In the USA, both the Republicans and the President have made balanced-budget a top priority. In Europe, the Maastricht treaty has set very clearly the criteria for the European Monetary Union. To become members, European countries must reduce their annual deficits to less than three per cent (3%) of their GDP. In Africa, Asia and Latin America where these poorer countries are still in need of financial assistance from the international community, the IMF's famous conditionality rules require that funds will be released only when governments of borrowing countries cut their deficits, eliminate subsidies and other forms of government support to public programs, and liberalize their markets by allowing private (including foreign) investors into the public sector.

But are budget deficits really the culprits? A controversial issue such as this cannot be answered satisfactorily by relying on theoretical arguments alone. Empirical analysis based on hard facts is a necessary complement. Without going into details since the conference is intended to do just that -i.e, give detailed full arguments and analyses of economic experiences of several countries, I would like to report some important historical facts that bear a particularly significant meaning when we are addressing the issue of budget deficits and economic performance. These facts show that contrary to common belief, budget deficits are not a cause of recession, they are a source of stimuli to the economy.

In Canada:

Year net borrowing interest rates inflation as % of GDP (- means deficit)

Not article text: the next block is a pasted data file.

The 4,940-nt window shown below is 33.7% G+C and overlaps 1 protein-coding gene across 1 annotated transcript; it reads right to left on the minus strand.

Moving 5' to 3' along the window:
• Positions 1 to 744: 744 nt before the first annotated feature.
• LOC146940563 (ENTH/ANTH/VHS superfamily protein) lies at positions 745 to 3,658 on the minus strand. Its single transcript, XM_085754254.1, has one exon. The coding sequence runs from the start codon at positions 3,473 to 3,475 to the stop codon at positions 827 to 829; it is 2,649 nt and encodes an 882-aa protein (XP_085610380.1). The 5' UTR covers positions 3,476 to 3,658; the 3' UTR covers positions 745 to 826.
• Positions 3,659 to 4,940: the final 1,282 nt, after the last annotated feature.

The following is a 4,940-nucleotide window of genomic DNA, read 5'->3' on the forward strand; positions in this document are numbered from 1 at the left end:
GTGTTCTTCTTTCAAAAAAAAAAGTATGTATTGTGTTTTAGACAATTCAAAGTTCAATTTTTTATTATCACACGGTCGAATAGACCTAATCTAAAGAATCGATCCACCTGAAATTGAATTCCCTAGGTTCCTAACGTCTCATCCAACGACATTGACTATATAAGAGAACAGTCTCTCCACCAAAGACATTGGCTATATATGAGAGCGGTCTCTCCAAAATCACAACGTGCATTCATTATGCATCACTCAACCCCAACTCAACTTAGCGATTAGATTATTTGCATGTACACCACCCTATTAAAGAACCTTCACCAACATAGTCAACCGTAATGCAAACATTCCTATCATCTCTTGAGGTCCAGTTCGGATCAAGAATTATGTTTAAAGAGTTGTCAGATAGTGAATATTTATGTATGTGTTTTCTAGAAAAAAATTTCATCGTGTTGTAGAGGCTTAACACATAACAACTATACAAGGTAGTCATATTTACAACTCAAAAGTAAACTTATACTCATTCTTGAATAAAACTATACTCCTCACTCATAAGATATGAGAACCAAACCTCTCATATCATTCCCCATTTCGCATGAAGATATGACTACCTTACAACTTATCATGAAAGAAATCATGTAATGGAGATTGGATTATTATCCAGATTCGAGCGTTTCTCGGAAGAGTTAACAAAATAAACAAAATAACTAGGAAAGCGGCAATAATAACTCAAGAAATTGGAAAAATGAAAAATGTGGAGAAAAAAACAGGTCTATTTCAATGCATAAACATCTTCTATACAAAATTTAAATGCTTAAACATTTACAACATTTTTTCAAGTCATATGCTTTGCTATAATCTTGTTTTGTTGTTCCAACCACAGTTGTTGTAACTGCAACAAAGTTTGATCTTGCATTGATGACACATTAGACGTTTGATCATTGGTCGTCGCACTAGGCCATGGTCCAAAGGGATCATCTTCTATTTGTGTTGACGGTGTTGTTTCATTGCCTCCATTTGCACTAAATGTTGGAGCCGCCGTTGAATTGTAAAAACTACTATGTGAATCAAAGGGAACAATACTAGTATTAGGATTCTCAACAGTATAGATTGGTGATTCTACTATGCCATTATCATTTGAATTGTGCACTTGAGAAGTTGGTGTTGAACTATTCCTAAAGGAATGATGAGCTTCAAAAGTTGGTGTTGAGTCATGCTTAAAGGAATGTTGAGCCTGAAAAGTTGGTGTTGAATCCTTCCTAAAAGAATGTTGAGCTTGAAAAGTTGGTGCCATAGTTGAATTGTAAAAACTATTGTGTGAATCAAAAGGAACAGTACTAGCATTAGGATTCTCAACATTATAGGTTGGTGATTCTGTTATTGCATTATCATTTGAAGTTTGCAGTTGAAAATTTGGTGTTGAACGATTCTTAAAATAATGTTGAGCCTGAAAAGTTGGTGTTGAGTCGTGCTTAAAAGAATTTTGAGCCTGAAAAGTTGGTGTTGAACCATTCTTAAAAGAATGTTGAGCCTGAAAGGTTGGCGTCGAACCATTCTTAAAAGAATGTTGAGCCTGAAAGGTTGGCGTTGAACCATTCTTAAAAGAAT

1937 + 0.2 3.17 2.5
1944 -22.6 2.99 0.7

That is, with increased government spending (a large deficit in 1944), interest rates and inflation went down, not up as predicted by the "adversaries of deficits". A quick look at the history of public spending since the end of the second World War, shows that increases in the national debt and annual deficits do no harm the economy, they have always helped it. On the other hand, significant reductions in the debt and deficits have hurt the economy as evidenced by most recent events in Canada:

Year net borrowing interest rates inflation Unemp rate as % of GDP
1981 -2.0 15.22 12.6 11.0 (1982)
1985 -7.5 11.04 4.0 10.5
1990 -4.33 14.1 5.5 10.4
1995 -4.82 8.3 2.5 9.5

Again, an increase in the deficit is associated with lower interest rates and lower inflation as is the case during the first half of the 1980s (1981-85). This is so because government deficits are a source of aggregate demand. By keeping aggregate spending at a high level, they prevent businesses from closing down and help workers keep their jobs and incomes, which are used to buy goods and services and that's how a recession can be avoided. Deficit reductions during the second half of the 1980s (1985-1990) were accompanied by higher interest rates (from 11% to 14%), more inflation and no improvement in the unemployment picture. Targeting a balanced budget for 1998-1999 is not helping the economy as the number of bankruptcies continues to grow:

Year Number of bankruptcies
1990 11642
1991 13496
1992 14317
1993 12527
1994 11810
1995 13258
1996 14229

Source: Statistics Canada, CANSIM database.
Some important lessons can be learned from the experience of the USA as well. The data show that substantial deficit reductions have invariably led to recessions and that increases in public spending (deficits) have led to expansions:


document #1: "Think big deficits cause recessions? Think again!" by Frederick C. Thayerdocument

#2: "A balanced budget is not the answer" by Michael Johns

So, is balanced budgets really the answer?

Published November 09, 1998

Last updated: June 15 2016